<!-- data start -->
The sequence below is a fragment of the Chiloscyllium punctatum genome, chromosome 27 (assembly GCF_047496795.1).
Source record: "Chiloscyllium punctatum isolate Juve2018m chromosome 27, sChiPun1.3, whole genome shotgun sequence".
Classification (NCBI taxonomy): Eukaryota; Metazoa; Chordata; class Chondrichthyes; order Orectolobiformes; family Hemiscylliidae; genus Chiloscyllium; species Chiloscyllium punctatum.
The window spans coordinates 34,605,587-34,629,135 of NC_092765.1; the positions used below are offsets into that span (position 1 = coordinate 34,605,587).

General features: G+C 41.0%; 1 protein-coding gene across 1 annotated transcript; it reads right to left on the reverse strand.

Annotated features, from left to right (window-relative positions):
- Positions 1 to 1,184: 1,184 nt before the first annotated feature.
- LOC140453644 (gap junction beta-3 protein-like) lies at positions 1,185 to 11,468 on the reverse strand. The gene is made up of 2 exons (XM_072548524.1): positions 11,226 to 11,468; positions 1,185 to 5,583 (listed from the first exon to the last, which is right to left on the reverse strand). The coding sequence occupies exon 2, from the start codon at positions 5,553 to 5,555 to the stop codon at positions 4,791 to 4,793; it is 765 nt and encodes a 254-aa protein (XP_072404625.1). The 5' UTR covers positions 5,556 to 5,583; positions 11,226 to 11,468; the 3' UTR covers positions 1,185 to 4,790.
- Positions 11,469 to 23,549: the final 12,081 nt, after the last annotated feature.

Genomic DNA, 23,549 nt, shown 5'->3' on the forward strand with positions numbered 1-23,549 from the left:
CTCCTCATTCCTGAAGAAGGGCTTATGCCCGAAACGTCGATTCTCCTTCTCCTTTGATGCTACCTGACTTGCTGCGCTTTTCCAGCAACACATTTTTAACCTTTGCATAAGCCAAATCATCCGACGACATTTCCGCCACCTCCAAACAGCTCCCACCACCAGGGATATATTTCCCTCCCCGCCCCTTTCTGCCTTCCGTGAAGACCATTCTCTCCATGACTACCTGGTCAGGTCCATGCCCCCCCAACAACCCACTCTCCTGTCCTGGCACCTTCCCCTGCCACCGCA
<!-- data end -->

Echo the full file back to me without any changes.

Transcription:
The sequence below is a fragment of the Chiloscyllium punctatum genome, chromosome 27 (assembly GCF_047496795.1).
Source record: "Chiloscyllium punctatum isolate Juve2018m chromosome 27, sChiPun1.3, whole genome shotgun sequence".
Classification (NCBI taxonomy): Eukaryota; Metazoa; Chordata; class Chondrichthyes; order Orectolobiformes; family Hemiscylliidae; genus Chiloscyllium; species Chiloscyllium punctatum.
The window spans coordinates 34,605,587-34,629,135 of NC_092765.1; the positions used below are offsets into that span (position 1 = coordinate 34,605,587).

General features: G+C 41.0%; 1 protein-coding gene across 1 annotated transcript; it reads right to left on the reverse strand.

Annotated features, from left to right (window-relative positions):
- Positions 1 to 1,184: 1,184 nt before the first annotated feature.
- LOC140453644 (gap junction beta-3 protein-like) lies at positions 1,185 to 11,468 on the reverse strand. The gene is made up of 2 exons (XM_072548524.1): positions 11,226 to 11,468; positions 1,185 to 5,583 (listed from the first exon to the last, which is right to left on the reverse strand). The coding sequence occupies exon 2, from the start codon at positions 5,553 to 5,555 to the stop codon at positions 4,791 to 4,793; it is 765 nt and encodes a 254-aa protein (XP_072404625.1). The 5' UTR covers positions 5,556 to 5,583; positions 11,226 to 11,468; the 3' UTR covers positions 1,185 to 4,790.
- Positions 11,469 to 23,549: the final 12,081 nt, after the last annotated feature.

Genomic DNA, 23,549 nt, shown 5'->3' on the forward strand with positions numbered 1-23,549 from the left:
CTCCTCATTCCTGAAGAAGGGCTTATGCCCGAAACGTCGATTCTCCTTCTCCTTTGATGCTACCTGACTTGCTGCGCTTTTCCAGCAACACATTTTTAACCTTTGCATAAGCCAAATCATCCGACGACATTTCCGCCACCTCCAAACAGCTCCCACCACCAGGGATATATTTCCCTCCCCGCCCCTTTCTGCCTTCCGTGAAGACCATTCTCTCCATGACTACCTGGTCAGGTCCATGCCCCCCCAACAACCCACTCTCCTGTCCTGGCACCTTCCCCTGCCACCGCA